We don't know how long he was in the water. Based on his skin color (grayish to blue) when I found him, and based on the tests and oxygen saturation in his body, the hospital expects he was likely in the pool for around 2-4 minutes. Meaning had I not gone into the pool when I did (a freaky, random decision on my part cause I NEVER swim laps thanks to a shoulder surgery years ago, and I also NEVER wear goggles cause I don't actually own any), he would likely be brain damaged at the very least, or worse yet, dead. We literally got to him, and revived him at the last possible moment.
We were lucky. So fucking lucky.This boy has been given a second chance at life. His parents were given a second chance at having a son.
CPR LITERALLY BROUGHT HIM BACK TO LIFE FROM DEATH.
Because of quick action on our parts, he is alive. On Monday while at work, I got a text message. I checked it and it was a photo of him in his hospital smock, smiling and playing. It hit me hard. That being two days after the incident. If anything had happened differently, I could instead be getting a text message with details of his funeral. Instead, I got a picture of him being a four year old kid, happy and healthy, and ALIVE.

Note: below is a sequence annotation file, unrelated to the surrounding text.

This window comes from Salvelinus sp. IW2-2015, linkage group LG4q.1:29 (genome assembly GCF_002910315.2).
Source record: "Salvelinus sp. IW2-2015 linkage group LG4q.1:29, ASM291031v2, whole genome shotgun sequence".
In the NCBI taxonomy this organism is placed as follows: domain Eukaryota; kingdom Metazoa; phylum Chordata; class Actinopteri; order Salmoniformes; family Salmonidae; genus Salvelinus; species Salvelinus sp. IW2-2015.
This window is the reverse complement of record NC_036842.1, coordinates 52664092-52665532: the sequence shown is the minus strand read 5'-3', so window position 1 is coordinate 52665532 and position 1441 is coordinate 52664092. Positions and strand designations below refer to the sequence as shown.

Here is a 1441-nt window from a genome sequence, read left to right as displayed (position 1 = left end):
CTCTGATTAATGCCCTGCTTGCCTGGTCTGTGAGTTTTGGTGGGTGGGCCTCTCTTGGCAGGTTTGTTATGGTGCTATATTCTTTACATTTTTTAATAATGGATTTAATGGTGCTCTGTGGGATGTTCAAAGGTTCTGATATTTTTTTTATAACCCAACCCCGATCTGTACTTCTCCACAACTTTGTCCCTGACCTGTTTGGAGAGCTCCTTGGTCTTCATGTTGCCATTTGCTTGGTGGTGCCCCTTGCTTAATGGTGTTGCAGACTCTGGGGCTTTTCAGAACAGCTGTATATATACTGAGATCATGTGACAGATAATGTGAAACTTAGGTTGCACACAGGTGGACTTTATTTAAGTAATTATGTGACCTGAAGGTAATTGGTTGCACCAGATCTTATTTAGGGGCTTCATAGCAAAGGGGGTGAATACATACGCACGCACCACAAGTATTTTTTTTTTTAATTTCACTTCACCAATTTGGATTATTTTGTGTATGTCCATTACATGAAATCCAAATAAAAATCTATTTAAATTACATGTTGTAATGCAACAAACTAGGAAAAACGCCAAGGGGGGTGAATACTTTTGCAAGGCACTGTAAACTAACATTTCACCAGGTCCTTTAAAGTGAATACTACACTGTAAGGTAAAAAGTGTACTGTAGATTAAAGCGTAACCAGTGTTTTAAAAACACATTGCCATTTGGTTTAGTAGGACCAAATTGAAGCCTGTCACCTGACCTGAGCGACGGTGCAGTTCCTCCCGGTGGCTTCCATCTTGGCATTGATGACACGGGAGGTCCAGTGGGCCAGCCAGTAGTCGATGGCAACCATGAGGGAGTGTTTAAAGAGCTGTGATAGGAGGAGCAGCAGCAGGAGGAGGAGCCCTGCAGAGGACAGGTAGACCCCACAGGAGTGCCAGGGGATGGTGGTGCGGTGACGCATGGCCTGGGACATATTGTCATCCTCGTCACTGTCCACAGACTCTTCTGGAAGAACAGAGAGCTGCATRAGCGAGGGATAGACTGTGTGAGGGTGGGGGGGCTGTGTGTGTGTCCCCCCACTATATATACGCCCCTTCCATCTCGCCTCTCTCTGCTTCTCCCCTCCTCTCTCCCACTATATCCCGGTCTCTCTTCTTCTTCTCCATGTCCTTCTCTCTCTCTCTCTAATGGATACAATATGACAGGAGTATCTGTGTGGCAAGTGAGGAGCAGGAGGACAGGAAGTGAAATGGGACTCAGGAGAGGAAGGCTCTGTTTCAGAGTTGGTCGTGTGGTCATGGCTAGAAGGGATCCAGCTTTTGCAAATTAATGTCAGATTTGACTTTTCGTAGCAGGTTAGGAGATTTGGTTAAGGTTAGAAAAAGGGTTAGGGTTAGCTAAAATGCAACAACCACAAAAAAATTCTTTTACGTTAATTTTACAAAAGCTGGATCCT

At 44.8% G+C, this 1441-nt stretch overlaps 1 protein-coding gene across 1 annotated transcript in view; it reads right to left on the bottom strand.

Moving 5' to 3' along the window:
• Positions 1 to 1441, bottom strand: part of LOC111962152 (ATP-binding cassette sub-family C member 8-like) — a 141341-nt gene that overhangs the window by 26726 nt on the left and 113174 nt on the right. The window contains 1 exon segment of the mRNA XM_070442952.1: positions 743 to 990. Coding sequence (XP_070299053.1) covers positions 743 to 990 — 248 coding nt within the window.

This is why I didn't tell the story on the show. Please don't mistake this post for being a story about me and how I helped. This is not my story. This is about how knowing what to do in an emergency actually saves lives, and that's important stuff. If YOU know CPR, something that takes little time to learn…. YOU could be the one to bring someone back to life from death.
Can you even understand how powerful that is? You are literally a super hero. Magical powers. All that shit. Knowing this is the difference between life and death.
Take a Class | American Red Cross Why Train with the Red Cross? Training people how to respond to and prepare for emergencies is a core mission of the American Red Cross. We offer a range of health and safety classes that teach you new skills, keep you knowledgeable, confident and ready to respond in almost any emergency …